England are the new Ireland

During the first two matches of the Six Nations, England have been at their most clinical and ruthless under Eddie Jones.

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Two of their four tries in Dublin came from continual pressure on the opposition, squeezing them until chances presented themselves and then pouncing: Elliot Daly profited from an error from Jacob Stockdale, and Henry Slade leapt on a stray pass from Johnny Sexton to score late on.

Against France, Owen Farrell and Daly targeted the right wing - Damian Penaud - incessantly in the first half, with high kicks and grubbers in behind, designed to turn the 22-year-old, who usually plays at centre for Clermont Auvergne.

Then, with ball in hand, they threw it fast and wide to isolate him against the speed and finishing ability of Jonny May. It was smart, tactical thinking - hallmarks more associated with Joe Schmidt’s Ireland over the past 18 months. England targeted their opponents’ weak spot and exploited it time and again. It led to three May tries inside half an hour, which effectively killed the game.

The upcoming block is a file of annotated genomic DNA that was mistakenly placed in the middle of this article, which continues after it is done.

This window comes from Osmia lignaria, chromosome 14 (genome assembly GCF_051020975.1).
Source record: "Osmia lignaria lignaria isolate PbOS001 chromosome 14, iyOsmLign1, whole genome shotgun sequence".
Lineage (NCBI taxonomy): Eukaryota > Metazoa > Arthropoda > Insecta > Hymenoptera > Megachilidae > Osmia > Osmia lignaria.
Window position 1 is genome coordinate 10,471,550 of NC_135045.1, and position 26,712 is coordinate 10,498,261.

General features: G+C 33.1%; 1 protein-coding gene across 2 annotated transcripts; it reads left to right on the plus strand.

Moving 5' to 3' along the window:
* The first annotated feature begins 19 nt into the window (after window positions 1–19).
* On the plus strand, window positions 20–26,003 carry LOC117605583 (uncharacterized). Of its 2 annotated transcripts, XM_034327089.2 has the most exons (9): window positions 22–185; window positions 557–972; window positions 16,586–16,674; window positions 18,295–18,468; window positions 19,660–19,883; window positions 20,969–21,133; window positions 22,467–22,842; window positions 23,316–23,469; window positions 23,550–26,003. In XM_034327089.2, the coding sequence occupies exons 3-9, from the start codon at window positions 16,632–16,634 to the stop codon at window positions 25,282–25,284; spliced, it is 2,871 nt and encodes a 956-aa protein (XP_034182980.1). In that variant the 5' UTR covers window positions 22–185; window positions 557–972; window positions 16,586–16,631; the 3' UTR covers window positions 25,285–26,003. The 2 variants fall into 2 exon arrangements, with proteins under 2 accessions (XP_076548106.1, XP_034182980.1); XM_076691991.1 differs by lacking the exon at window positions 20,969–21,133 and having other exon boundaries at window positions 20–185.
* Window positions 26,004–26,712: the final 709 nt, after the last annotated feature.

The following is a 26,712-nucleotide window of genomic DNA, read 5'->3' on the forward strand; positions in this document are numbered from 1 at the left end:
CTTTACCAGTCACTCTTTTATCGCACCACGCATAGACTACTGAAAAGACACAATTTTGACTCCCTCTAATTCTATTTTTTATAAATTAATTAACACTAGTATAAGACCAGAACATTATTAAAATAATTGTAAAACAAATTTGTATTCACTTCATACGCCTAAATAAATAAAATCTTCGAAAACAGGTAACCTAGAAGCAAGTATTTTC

France’s enormous potential remains untapped

Every year, pundits and journalists desperately try to avoid trotting out the old cliché of: “you just don’t know which France are going to turn up”. But there was no need to worry at Twickenham on Sunday as France simply didn’t turn up at all.

The team that troubled Wales so much in the opening 40 minutes a week ago was nowhere to be seen, and in their place was a disorganised rabble more in keeping with the XV that capitulated to the opening-round defeat. Six changes didn’t help the lack of cohesion, but it was the back three where France were most brutally exposed, with England ruthlessly targeting the out-of-position backs. Poor Penaud had an afternoon to forget, left on his own time and again as he attempted to turn and out-pace an electric May.